Short range spatial variability of soil physico-chemical variables related to earthworm clustering in a Neotropical gallery forest
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Permanent link to cite or share this item: http://hdl.handle.net/10568/44094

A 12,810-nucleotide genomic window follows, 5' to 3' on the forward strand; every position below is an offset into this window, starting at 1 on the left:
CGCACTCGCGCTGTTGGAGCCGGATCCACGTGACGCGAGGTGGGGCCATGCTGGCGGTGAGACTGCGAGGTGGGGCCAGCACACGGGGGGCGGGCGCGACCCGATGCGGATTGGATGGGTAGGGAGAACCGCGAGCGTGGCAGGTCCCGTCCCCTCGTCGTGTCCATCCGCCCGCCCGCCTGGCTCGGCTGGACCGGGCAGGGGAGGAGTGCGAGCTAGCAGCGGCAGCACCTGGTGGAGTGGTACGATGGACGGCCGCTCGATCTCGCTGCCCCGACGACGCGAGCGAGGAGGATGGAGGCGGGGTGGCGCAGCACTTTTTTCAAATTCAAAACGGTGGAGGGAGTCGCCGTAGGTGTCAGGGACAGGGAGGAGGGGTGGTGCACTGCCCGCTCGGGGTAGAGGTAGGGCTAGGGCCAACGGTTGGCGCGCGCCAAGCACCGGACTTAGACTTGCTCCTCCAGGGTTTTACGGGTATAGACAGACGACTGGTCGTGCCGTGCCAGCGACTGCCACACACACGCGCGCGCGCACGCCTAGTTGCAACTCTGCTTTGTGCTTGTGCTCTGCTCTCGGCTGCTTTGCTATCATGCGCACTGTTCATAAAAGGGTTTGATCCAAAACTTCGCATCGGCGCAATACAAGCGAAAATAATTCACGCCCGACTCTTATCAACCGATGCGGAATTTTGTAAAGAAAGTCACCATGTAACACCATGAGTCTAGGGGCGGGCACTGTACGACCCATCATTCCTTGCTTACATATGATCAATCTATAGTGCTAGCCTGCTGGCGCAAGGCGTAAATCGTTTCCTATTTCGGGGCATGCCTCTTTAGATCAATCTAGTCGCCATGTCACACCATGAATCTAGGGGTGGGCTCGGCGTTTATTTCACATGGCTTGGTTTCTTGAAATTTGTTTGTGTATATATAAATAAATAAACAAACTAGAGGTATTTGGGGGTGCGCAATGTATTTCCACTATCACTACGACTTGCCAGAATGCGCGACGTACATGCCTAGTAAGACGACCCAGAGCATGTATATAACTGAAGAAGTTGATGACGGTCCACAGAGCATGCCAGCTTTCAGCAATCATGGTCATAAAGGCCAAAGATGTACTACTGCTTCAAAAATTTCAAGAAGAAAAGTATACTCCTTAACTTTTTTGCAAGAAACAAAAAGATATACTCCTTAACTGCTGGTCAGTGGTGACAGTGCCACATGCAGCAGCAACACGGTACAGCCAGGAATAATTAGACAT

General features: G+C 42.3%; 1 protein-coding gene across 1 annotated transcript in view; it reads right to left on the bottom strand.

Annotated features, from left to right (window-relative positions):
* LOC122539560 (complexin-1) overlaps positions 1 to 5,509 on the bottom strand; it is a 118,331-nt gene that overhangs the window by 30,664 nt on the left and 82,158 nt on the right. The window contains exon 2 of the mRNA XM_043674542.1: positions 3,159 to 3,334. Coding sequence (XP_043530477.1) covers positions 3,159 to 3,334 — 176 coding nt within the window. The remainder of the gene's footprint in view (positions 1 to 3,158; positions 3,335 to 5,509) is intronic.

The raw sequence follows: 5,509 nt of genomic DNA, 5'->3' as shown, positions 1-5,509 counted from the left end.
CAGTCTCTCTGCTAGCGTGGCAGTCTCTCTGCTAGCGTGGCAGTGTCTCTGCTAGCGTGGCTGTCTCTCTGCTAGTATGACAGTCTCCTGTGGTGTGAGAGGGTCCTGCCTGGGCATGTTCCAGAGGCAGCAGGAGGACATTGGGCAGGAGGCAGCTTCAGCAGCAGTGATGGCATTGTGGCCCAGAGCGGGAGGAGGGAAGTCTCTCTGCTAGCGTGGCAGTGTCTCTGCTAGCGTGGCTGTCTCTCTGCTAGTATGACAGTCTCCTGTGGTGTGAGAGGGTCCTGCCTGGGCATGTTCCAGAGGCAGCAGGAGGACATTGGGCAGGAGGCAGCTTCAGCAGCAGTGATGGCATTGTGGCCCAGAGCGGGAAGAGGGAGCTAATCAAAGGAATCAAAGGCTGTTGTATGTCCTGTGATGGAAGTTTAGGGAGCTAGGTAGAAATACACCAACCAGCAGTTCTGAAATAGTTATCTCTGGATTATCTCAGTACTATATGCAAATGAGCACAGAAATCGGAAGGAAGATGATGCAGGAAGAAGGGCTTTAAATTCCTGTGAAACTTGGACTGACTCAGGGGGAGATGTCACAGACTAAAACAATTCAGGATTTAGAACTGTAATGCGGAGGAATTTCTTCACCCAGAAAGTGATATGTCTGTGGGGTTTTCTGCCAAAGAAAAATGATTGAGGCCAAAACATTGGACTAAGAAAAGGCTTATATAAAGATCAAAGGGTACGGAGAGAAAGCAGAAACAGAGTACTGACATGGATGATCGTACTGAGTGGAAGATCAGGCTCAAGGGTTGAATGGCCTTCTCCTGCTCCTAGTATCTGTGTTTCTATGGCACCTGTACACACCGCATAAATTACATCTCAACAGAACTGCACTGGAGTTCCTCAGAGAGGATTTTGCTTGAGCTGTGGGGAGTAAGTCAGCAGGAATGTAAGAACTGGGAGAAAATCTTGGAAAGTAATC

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In this study, we investigated the spatial distribution of an earthworm community together with the heterogeneity of selected soil properties in a gallery forest (GF) of the Colombian Llanos . We performed fine-scale spatial variability by intensively sampling 100 points distributed in the nodes of a regular grid with 5 m inter-sample distance. Non-parametric statistics were used and included SADIE analysis and partial Mantel test, in addition to geostatistics (semi-variograms) and correlogram computation. Our results indicated that the spatial distribution of earthworms was characterized by areas of presence (patches) and absence (gaps), although the general pattern was random at the scale of this study (<5 m), while soil physico-chemical characteristics showed a clumped spatial distribution. Contrary to previous results reported for the nearby savanna, a significant spatial association was found for two competing endogeic species Andiodrilus sp. and Glossodrilus sp. in the GF. Semi-variograms of soil environmental factors were adjusted to model families most commonly used (spherical and linear), and correlograms for earthworms showed significant positive and negative spatial autocorrelation for lag distances <15 m and >30 m, respectively. Partial Mantel test revealed specific significant relationships between soil variables and some species. The earthworm community of the GF displayed a random structure in a spatially clumped soil environment, and our results suggested that spatial distribution observed for some species could be the result of preferential selection of soil environmental factors. In other words, soil heterogeneity contributed to the formation of population patches for some earthworm species. The variability of suitable sites (resource availability patchiness) exerted an influence in the spatial distribution of earthworms at the scale used in this study, and we identified the spatial scale at which both environmental heterogeneity could influence and express earthworm impact on soil properties.
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